Bill Thompson Calls for ‘New Era’ of Policing After 1-Year-Old’s Death

Mayoral candidate Bill Thompson speaks in Brownsville on the tragic shooting of a baby.

Bill Thompson at a press conference today.

A day after a baby boy was shot to death in his stroller, mayoral candidate Bill Thompson is saying enough is enough.

“There must be a new era of community policing,” Mr. Thompson declared at a press conference today, standing solemnly beside his wife, outraged community leaders and grieving residents. They were next to an abandoned lot in the Brownsville neighborhood of Brooklyn, where 1-year-old Antiq Hennis was killed.

“The community needs to step up and say we’re not gonna allow this. When something like this happens, the people need to be given up quickly. And, at the same point, I’ve always talked about the need for a new era of community policing–officers on the ground and in neighborhoods, working closely with the residents. That’s how we’re going to get guns off the streets,” Mr. Thompson continued.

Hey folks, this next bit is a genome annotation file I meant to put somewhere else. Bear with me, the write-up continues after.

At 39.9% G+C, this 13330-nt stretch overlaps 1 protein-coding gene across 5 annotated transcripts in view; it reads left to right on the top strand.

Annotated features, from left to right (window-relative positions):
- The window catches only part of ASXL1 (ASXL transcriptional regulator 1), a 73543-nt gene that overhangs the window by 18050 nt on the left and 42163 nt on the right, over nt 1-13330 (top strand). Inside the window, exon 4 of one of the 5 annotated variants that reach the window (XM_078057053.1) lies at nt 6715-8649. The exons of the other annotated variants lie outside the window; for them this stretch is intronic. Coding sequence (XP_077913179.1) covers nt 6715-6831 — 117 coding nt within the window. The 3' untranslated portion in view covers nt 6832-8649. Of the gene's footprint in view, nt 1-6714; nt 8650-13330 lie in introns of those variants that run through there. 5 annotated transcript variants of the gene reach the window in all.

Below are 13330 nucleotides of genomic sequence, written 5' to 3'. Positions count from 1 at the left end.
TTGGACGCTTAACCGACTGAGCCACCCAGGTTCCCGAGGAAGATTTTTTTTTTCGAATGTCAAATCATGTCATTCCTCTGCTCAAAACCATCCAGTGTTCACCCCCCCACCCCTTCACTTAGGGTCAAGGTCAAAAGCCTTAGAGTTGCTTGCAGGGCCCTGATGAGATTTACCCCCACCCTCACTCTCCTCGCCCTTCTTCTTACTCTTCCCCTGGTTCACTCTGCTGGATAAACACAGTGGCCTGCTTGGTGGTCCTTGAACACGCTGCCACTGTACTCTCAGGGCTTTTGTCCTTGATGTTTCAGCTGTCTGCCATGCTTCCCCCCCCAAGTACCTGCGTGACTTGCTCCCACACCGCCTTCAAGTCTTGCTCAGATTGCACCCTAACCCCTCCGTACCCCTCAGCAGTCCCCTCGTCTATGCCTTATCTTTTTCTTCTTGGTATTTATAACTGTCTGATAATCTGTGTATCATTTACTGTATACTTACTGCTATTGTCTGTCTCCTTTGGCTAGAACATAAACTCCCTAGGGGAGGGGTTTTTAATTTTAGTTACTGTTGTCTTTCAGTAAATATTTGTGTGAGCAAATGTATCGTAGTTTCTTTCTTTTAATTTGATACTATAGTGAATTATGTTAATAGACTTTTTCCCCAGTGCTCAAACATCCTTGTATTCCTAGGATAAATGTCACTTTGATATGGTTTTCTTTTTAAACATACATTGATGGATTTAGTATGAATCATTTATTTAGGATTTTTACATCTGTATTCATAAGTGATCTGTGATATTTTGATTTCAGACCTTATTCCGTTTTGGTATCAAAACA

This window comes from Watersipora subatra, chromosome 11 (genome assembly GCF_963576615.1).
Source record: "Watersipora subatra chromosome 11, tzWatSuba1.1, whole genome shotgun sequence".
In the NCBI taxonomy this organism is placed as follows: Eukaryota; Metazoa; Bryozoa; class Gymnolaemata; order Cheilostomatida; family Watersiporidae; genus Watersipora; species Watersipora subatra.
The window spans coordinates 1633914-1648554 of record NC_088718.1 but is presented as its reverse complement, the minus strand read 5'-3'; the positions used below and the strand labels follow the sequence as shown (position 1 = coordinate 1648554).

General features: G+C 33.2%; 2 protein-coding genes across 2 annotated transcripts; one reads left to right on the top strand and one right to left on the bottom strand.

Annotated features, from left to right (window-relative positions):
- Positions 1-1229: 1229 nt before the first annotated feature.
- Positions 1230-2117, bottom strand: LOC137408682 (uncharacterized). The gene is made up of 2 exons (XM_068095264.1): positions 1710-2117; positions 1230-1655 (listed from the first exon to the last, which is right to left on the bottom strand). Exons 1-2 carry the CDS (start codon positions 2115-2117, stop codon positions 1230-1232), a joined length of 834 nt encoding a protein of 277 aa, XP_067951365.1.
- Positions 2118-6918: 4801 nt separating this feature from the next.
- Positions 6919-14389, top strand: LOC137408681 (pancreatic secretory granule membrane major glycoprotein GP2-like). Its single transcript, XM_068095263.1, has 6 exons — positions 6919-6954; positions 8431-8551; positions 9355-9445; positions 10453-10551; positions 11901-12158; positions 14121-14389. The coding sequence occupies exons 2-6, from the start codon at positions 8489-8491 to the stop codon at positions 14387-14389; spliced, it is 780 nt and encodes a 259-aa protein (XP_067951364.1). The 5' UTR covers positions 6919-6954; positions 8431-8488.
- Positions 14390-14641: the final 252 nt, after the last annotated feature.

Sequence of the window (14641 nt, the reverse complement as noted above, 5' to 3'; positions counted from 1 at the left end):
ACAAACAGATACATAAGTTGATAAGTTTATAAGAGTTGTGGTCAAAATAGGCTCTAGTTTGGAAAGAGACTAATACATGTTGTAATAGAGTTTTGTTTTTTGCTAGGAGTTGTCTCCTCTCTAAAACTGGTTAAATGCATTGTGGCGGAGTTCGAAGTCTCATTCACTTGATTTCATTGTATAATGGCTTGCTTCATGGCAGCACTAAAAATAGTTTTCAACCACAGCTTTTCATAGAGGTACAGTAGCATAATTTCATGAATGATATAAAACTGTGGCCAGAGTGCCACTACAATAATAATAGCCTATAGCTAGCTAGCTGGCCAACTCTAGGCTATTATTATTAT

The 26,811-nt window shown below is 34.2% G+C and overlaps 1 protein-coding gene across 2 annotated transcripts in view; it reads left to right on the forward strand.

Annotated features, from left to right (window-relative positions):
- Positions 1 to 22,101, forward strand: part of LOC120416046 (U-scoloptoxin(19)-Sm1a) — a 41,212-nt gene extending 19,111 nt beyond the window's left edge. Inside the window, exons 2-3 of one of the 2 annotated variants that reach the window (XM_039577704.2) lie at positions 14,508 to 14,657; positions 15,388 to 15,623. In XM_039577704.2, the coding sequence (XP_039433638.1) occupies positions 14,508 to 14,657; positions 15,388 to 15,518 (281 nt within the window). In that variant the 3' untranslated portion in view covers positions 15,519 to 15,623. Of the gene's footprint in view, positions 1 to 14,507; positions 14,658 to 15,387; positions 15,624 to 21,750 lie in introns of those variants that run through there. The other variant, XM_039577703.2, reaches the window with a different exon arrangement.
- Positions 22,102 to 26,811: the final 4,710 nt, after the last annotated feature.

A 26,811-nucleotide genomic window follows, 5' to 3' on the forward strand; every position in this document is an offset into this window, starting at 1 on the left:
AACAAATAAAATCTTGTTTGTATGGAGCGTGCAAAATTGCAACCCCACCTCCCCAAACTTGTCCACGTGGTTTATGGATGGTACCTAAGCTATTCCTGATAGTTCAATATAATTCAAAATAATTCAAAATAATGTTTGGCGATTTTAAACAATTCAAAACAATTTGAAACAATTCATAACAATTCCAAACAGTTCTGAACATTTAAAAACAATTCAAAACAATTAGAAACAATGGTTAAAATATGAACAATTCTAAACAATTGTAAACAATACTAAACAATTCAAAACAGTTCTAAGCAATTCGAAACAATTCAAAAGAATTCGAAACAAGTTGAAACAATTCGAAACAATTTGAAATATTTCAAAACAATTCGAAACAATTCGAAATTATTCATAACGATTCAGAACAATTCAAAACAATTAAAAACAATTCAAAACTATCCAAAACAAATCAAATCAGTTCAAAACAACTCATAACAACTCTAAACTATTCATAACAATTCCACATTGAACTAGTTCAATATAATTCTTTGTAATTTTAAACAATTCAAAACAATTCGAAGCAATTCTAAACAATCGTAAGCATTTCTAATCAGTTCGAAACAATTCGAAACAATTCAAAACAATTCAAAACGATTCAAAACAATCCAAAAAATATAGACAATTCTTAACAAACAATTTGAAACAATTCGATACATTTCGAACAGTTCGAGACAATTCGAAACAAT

Mr. Thompson once took a more moderate tone on policing issues than some of his electoral rivals and has since been ramping up his rhetoric as the NYPD’s stop-and-frisk policy takes center stage in the mayor’s race. But Tony Herbert, the president of the Brooklyn East chapter of the National Action Network founded by Rev. Al Sharpton and a potential candidate for the State Senate next year, said he called Mr. Thompson to join him at the press conference because they were old friends, not politics.

In an interview after the event, Mr. Herbert said he had known Mr. Thompson since he was 14 years old living across the street. Now he said he often seeks the former comptroller’s advice on deterring crime in Brooklyn. “We’ve always been able to talk to him even when he was comptroller. And he was able to lend us some guidance,” Mr. Herbert explained.

Other politicians were also present today.

Chris Banks, a candidate for City Council who founded the antipoverty group East New York United Concerned Citizens, Inc. said that he often felt immune to the constant violence in his neighborhood.

“I just wish it would stop,” he said adding, “Until we kill that mentality, we won’t get anywhere.”